Here’s a nice demonstration of the power of releasing your photos under a Creative Commons license… a photograph of Bill Clinton that I once took is now featured in this month’s Science magazine!
The fellow who wrote the paper was nice enough to let me know about my picture appearing in Science, writing me to say “Hello – I am writing because you kindly granted permission for your photography to be used in a paper submitted to the journal Science.” Yesss! He understood that permission had already been granted 🙂 Too frequently people e-mail me asking permission to use my photographs and such, when the whole point of the CC license was so they could use it without wasting my time, so long as they follow my license terms. Of course in this case he probably didn’t need to use Creative Commons-licensed photos, I’d say he has a pretty good case for fair use here, publishing part of a picture in an academic journal. But hey, whatever.
Check out this nice summary of the article and see how we can teach a computer to recognize Bill Clinton’s face!
P.S. Thanks to Elsa for mentioning the article to me too… it’s always good to know that even if the author had neglected to inform me, my friends would have kept me up to date 🙂
Early this morning I am flying to Portland, Oregon, where I will be staying at Reed College for a few days, as a guest of Reed Free Culture. If you are in or around Portland for some reason, we should hang out!
I will be speaking at Reed Monday, April 9, 7:30 p.m., in Psychology 105. (You can also see me mentioned on their Public Policy Series webpage if you scroll down a bit.) I’ll also probably be at a Reed chapter meeting on Sunday, doing a little workshop to help them get their chapter rolling. My friend Kevin from high school (who now works for Microsoft, to my derision) is visiting me on Saturday, and we’ll go sightseeing around Portland… I’m planning on dropping by Free Geek at some point 🙂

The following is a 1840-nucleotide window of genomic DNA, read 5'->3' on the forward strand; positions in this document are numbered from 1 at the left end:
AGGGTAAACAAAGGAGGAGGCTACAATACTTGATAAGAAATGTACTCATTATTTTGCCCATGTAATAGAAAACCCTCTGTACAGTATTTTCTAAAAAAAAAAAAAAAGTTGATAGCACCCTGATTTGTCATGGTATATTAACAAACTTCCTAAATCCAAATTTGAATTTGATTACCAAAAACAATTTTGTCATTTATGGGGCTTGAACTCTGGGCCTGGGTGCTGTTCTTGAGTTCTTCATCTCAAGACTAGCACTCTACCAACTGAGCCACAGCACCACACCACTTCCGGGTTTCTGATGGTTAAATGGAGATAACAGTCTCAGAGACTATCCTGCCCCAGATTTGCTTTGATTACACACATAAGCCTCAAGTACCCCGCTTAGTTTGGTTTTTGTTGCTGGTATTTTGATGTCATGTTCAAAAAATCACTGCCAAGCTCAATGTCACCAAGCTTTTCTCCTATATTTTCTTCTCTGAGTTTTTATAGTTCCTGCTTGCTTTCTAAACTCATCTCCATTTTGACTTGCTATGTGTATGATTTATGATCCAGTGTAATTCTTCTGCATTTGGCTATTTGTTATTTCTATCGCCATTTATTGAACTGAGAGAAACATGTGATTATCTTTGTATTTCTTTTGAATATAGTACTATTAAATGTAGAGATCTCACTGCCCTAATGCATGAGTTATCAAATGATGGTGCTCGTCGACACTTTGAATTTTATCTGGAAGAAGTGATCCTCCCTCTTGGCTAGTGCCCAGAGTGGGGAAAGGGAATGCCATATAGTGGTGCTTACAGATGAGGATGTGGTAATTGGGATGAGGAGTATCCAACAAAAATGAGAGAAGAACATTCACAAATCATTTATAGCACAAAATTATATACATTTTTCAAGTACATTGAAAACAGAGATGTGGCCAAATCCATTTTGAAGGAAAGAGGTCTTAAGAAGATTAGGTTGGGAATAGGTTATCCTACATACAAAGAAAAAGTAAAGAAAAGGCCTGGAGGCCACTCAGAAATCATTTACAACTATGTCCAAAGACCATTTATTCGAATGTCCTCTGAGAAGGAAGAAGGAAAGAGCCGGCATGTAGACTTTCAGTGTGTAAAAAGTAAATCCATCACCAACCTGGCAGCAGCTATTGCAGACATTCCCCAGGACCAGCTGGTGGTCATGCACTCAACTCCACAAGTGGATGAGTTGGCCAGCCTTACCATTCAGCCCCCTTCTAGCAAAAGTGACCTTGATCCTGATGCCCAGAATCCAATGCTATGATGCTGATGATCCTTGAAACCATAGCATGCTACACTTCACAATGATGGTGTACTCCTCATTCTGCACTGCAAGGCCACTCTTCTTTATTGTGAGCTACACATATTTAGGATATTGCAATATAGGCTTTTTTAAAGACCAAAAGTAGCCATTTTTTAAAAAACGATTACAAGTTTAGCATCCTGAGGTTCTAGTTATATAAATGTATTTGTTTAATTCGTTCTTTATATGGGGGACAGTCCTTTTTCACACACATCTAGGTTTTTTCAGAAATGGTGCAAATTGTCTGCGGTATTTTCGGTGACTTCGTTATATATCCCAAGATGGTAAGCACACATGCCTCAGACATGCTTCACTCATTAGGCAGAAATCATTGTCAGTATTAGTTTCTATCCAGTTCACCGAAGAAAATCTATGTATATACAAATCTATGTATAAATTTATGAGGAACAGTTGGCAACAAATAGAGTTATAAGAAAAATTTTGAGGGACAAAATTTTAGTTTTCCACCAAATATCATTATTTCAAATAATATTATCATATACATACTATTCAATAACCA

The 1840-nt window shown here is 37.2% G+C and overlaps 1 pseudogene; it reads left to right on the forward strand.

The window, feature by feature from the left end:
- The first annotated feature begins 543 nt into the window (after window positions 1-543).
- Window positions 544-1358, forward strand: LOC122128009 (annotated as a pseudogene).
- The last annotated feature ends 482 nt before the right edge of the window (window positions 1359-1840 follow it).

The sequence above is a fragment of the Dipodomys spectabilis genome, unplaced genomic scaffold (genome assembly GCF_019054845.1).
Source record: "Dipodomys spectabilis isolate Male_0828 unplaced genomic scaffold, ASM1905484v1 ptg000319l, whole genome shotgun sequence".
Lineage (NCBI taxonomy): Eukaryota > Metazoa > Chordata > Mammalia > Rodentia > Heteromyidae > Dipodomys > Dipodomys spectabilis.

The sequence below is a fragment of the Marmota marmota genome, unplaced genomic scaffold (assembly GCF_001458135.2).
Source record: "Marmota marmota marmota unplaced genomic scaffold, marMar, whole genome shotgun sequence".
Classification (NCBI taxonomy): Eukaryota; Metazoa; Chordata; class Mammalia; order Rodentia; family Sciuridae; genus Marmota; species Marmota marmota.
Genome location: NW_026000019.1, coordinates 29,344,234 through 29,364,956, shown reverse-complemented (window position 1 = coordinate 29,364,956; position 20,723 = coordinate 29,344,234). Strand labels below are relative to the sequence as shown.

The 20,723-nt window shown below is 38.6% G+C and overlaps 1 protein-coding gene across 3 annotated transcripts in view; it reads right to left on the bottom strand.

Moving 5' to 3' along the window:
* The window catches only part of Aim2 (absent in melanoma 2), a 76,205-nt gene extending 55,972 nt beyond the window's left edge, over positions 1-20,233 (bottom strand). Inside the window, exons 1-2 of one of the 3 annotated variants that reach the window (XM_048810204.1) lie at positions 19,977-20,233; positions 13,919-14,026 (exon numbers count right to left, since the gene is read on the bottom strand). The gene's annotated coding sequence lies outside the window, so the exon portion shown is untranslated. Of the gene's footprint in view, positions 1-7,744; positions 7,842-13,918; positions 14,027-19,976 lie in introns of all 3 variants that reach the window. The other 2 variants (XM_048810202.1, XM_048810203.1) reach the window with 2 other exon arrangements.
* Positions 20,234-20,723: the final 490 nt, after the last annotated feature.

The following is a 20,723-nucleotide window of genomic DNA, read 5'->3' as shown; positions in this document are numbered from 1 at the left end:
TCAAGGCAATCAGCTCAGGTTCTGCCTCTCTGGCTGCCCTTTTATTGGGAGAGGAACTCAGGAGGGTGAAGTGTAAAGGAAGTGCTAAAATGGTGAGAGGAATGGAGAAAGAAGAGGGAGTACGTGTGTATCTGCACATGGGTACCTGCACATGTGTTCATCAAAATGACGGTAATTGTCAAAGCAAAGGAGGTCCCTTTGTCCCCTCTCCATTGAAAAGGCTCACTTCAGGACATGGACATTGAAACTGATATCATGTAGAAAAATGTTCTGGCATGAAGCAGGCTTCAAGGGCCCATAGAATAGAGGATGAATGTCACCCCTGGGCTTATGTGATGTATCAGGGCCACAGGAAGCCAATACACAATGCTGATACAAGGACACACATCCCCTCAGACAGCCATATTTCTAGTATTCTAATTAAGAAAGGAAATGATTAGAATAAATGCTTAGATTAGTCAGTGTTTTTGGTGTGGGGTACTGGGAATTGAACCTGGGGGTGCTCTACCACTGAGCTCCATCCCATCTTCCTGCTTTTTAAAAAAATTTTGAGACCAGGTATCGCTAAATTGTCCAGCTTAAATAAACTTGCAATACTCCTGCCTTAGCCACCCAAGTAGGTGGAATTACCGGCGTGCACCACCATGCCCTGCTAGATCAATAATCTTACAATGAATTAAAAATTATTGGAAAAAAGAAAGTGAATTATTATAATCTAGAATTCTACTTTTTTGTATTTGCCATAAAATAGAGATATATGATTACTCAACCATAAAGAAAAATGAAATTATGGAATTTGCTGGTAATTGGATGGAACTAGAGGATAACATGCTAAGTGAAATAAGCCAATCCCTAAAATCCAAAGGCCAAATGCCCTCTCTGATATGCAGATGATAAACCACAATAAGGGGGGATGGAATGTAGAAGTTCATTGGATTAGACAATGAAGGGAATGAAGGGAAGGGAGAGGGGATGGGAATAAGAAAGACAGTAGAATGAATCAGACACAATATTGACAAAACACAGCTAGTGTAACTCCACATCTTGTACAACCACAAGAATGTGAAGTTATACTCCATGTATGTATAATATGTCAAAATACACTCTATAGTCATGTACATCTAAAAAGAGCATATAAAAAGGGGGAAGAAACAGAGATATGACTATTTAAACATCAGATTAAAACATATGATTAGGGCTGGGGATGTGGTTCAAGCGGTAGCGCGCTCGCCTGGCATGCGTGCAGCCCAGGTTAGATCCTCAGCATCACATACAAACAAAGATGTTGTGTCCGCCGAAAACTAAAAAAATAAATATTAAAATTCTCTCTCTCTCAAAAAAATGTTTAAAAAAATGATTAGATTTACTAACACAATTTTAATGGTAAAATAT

On Tuesday I’ll be flying back to LAX to speak at USC for USC Free Culture, on a panel of several people. Hm… I can’t find the details on that, I’ll have to post about it later. Sleepytime!
UPDATE: You can get the audio from the panel that I was on at USC here: Free[ing] Culture in Los Angeles: Beyond the Ivory Tower [download mp3]
I’ll be visiting the University of Florida in Gainesville March 1-7, and speaking multiple times while I’m there. The main event is Monday, March 5, 6:30pm – 8:00pm in Turlington Room 1315, where I’ll be addressing the members of Florida Free Culture about the Diebold case and the free culture movement in general.
I’ll also be speaking to two sections of a class called Legal and Social Issues in Computing on Tuesday morning March 6th, so if you’re in that class please do attend that day 🙂
While I’m at U Florida, I’ll be visiting the Open Art show, FFC’s art show featuring Creative Commons-licensed art. This is the 3rd CC art show that FreeCulture.org chapters have done, following in the footsteps of NYU’s CC art show and Harvard’s Sharing is Daring.
I also plan to attend a games and digital media conference, a comic studies conference, and perhaps go to rock concerts, visit alternative libraries, and explore nature. The possibilities are endless! If you’re in the area, I’d love to meet up with you ^_^ Unless, of course, you’re an axe murderer or something.
I’ll be coming out of hiding briefly to speak at the University of Pennsylvania on Monday night. I’ve updated the graphics for my presentation a bit with Karen’s help (thanks for drawing pretty things for me, Karen!), so it will be even prettier than it has been in the past ^_^ Come see me speak at 8:00 pm on Nov 20, 2006 at the King’s Court English House, in the 1938 Lounge. If you need directions, it’s at 3465 Sansom Street in Philadelphia. Please RSVP through the Facebook event or some other means (leave a comment?) if you are not a UPenn student, so that I can put your name on a list of people who are allowed in. Otherwise you may be ejected by UPenn’s robot guardians, or perhaps devoured by a large three-headed dog.
You should especially come to this talk because UPenn’s free culture club is kind of short on members, which is odd given that most of the freshmen at UPenn supposedly read the book Free Culture as their freshman reading project. Help us get Penn Free Culture off the ground!
Thanks to everyone who wished me happy birthday on IM and Facebook: I love you all! I was considering throwing a full-fledged birthday party today, but I was worn out from last week at school, so I just got together with a few friends from my hometown and played Scrabble and Risk. Gosh, I’m 22… my age is a palindrome.
Anyway, I will be in California in the LA – Claremont area this week, doing free culture stuff and visiting friends. I arrive on Sunday afternoon (today!) and depart for NJ on Saturday morning, so if you’re in the area and you want to see me, now’s the time to do it! I’m considering going to check the urban farm that is in danger of being paved over to build a warehouse, and also going to see the Electric 6, so there should be plenty of fun to go around ^_^
I will be speaking on Thursday, March 9 at 8:30pm at Scripps College in Humanities 101. (See the flyer.) I went out and bought a wireless presentation mousy-clicker thing for this talk, so it’ll be a little extra smooth and sexy. Do come!